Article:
Black Torontonians believe community can create change

The 2022 Toronto Social Capital Study offers important insights on the wellbeing of Black Torontonians.  

Designed to assess the health of our relationships, the Study revealed stark differences in wellbeing depending on racial identity and for Black residents in particular. 

As we celebrate Black History Month, we’re highlighting findings on the unique strengths and challenges of Black Torontonians when it comes to social capital, before sharing profiles of Black-led and serving organizations creating change this month and every month. 


People working together can make a difference 

Black Torontonians (55%), report a much higher than average belief that people working together can have a big impact on the challenges facing their communities. In fact, Black residents have the most faith in their ability to change their communities of all racial identity groups in the city (41% city average.) 


Confidence in local institutions 

The level of trust in local neighbourhood centres is consistent for most Torontonians – with one exception. This confidence is highest for Black Torontonians, and it is the only public institution in which Black Torontonians have high confidence.   

But Black Torontonians’ trust in other institutions like schools, the justice system, and local media is much lower than average. Community leaders flagged a number of ways critical institutions may be creating barriers to trust, including lack of representation among staff and volunteers and not truly engaging with the community.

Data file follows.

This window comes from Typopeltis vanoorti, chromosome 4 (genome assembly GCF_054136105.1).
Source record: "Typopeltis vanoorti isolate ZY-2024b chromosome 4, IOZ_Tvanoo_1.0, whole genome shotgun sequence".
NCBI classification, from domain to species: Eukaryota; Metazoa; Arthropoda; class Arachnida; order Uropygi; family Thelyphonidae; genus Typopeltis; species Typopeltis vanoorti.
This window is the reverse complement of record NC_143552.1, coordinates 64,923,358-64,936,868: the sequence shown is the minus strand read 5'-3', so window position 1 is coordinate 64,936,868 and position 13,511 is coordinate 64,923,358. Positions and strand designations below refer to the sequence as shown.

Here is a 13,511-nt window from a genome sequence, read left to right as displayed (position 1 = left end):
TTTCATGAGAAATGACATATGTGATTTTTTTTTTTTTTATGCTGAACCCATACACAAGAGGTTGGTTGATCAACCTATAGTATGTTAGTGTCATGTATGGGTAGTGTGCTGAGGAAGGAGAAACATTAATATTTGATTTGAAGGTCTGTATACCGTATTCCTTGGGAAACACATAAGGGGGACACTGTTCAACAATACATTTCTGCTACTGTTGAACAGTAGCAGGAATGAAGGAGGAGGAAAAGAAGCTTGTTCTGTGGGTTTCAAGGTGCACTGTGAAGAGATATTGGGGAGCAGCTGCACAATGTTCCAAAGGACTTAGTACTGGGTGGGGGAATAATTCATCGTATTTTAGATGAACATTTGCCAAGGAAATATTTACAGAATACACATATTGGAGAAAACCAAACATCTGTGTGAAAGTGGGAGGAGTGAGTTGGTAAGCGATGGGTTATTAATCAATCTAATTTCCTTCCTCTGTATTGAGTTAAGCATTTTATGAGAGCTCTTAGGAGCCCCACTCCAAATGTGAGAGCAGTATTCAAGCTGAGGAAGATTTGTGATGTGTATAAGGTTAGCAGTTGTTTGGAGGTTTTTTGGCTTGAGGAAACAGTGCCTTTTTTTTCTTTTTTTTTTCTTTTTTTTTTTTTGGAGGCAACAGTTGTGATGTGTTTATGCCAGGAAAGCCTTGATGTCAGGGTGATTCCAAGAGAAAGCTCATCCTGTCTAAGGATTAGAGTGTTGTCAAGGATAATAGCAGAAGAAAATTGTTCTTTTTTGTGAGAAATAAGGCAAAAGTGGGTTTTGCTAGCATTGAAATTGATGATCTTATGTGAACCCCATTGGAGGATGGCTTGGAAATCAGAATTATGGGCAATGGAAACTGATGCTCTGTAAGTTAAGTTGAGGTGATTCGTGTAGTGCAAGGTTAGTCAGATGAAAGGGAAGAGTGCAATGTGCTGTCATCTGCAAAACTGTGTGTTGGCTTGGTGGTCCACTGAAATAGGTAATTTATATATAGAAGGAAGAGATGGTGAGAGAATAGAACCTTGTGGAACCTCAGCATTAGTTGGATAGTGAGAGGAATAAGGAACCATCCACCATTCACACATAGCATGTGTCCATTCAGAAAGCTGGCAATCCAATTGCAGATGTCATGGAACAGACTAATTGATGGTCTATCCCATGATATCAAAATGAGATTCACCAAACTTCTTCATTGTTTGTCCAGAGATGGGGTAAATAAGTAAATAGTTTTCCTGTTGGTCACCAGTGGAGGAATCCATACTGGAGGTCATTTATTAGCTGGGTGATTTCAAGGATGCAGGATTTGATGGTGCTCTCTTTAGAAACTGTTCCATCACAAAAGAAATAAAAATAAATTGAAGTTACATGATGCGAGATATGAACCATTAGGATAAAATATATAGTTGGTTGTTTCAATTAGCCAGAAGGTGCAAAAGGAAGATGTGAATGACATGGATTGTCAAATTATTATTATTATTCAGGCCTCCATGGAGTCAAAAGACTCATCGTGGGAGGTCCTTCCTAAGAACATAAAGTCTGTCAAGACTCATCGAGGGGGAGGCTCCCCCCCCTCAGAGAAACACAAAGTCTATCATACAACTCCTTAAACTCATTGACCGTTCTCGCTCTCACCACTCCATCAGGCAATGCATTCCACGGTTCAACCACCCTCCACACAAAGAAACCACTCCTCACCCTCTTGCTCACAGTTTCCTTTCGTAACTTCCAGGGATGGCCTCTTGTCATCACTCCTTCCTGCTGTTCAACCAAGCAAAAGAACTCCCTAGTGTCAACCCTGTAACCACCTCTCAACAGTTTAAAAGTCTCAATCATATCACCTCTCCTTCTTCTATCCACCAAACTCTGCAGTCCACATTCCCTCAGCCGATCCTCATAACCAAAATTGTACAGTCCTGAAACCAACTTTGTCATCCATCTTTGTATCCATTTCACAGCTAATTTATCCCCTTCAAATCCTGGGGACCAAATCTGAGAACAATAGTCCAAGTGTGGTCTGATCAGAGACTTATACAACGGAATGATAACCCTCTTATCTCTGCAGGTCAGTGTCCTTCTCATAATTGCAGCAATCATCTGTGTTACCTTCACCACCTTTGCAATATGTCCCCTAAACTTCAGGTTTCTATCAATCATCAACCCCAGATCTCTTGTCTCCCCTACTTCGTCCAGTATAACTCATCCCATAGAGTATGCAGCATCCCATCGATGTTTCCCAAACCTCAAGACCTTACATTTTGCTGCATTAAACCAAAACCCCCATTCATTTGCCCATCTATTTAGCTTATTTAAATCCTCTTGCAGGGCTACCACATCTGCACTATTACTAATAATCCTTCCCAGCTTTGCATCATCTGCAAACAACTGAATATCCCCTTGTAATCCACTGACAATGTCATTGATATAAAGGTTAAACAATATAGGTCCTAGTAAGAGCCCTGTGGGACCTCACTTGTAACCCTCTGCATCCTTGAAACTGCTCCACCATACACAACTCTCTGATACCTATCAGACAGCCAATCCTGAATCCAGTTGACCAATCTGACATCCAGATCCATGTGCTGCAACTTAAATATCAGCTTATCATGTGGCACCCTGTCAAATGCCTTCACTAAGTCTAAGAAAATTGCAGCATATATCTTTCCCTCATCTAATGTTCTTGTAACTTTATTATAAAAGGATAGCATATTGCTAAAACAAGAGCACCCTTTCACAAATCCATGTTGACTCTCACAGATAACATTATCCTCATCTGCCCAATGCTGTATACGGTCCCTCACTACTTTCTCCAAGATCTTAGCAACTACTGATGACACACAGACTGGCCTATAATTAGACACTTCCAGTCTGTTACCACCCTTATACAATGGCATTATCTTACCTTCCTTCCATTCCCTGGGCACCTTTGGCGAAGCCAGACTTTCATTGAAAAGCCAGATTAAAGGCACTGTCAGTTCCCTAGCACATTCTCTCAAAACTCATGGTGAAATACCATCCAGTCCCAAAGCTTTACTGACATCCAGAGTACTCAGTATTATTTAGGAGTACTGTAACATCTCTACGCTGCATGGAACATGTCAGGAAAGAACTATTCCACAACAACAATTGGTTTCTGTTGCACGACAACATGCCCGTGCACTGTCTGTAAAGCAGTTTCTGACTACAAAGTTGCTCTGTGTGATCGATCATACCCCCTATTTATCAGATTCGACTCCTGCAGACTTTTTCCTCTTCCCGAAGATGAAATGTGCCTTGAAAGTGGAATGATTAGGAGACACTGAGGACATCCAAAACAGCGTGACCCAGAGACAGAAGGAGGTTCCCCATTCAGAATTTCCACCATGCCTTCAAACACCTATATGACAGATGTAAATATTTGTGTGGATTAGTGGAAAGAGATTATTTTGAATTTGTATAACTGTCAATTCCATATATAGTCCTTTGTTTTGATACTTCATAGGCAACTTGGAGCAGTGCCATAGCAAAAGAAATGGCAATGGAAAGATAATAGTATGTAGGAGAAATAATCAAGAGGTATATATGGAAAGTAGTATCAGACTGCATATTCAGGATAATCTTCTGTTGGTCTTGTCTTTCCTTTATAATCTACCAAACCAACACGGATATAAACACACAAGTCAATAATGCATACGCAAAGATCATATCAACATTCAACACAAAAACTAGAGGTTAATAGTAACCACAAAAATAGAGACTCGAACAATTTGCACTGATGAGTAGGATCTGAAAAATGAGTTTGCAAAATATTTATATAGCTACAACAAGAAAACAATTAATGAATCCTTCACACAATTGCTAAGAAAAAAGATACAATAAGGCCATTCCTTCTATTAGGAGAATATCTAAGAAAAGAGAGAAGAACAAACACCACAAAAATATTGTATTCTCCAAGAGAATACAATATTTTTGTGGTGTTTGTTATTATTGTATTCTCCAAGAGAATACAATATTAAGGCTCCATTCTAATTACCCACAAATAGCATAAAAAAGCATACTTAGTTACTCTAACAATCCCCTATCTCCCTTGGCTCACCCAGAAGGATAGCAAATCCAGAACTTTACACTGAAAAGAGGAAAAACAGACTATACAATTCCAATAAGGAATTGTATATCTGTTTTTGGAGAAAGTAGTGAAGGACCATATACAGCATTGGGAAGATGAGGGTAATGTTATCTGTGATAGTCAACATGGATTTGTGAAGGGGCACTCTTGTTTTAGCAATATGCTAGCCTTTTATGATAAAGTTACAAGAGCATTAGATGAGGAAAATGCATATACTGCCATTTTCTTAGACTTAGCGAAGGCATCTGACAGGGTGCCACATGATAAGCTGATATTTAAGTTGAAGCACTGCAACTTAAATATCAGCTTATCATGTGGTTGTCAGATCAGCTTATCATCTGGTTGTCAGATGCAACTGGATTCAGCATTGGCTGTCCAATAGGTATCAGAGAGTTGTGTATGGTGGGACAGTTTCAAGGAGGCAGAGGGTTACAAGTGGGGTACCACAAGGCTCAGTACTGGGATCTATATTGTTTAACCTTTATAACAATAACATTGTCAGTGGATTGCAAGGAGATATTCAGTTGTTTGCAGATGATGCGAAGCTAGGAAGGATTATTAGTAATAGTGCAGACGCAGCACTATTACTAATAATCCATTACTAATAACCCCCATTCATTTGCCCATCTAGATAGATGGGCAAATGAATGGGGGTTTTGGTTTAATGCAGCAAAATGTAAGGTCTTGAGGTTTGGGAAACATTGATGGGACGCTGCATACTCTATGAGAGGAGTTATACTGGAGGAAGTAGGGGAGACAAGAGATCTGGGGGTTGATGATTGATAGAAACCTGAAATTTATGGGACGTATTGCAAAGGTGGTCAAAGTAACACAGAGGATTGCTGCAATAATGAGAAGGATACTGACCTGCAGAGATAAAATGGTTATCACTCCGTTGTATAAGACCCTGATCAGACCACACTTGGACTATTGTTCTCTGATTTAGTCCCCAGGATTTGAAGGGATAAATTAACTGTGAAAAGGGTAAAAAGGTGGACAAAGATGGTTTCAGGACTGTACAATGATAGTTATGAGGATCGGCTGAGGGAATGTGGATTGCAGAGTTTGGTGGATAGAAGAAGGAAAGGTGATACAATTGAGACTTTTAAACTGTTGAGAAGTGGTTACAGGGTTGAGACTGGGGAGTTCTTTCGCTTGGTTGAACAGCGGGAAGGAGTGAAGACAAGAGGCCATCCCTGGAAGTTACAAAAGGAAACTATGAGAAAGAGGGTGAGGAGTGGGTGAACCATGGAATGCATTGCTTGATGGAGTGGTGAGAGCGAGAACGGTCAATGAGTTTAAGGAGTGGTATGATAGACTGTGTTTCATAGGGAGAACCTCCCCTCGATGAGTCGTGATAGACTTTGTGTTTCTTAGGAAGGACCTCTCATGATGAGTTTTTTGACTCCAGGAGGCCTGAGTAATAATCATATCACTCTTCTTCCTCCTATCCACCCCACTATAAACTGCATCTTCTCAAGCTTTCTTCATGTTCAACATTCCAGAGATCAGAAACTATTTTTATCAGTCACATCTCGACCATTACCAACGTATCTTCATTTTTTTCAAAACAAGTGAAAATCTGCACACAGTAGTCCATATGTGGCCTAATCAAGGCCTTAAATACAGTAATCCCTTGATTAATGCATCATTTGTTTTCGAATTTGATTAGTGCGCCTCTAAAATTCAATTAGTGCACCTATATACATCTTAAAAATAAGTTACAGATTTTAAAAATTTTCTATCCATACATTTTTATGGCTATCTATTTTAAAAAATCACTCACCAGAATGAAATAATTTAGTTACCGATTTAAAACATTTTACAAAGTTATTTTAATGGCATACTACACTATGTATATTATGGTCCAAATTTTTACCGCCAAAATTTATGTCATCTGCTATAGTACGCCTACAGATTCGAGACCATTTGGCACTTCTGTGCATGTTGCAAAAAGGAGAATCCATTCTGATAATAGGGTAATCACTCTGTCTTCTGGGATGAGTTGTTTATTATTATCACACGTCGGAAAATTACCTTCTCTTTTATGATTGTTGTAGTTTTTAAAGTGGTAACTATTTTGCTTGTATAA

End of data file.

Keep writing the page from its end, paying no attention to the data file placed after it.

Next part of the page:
Trust in others 

While Black Torontonians have a strong belief in their ability to address challenges facing their community, their belief in the trustworthiness of others is significantly lower. Roughly 1 in 4 Black residents believe that most people can be trusted - considerably lower than the city average of 42%. 


Trust in police 

As a result of increased awareness of systemic racism and recurring instances of police brutality against racial minorities, residents from all racial backgrounds have less trust in the police Toronto than they might have had in the past.  

The 2022 Toronto Social Capital Study shows that the gap between white and Black Torontonians' perspectives on these issues has narrowed significantly in the past few years. This seems to indicate that increased awareness of anti-Black racism has generated greater understanding among white Torontonians of the issue of discriminatory police practices.  

This shift should not be celebrated but instead serve as a rallying cry on how much more work we – and white Torontonians in particular -- need to do. 


Discover Black-led and serving community organizations

There are so many inspiring Black-led and Black-serving organizations working to create change in Toronto.  Discover some of the donation-ready, high impact organizations working to create opportunities and serve their communities below: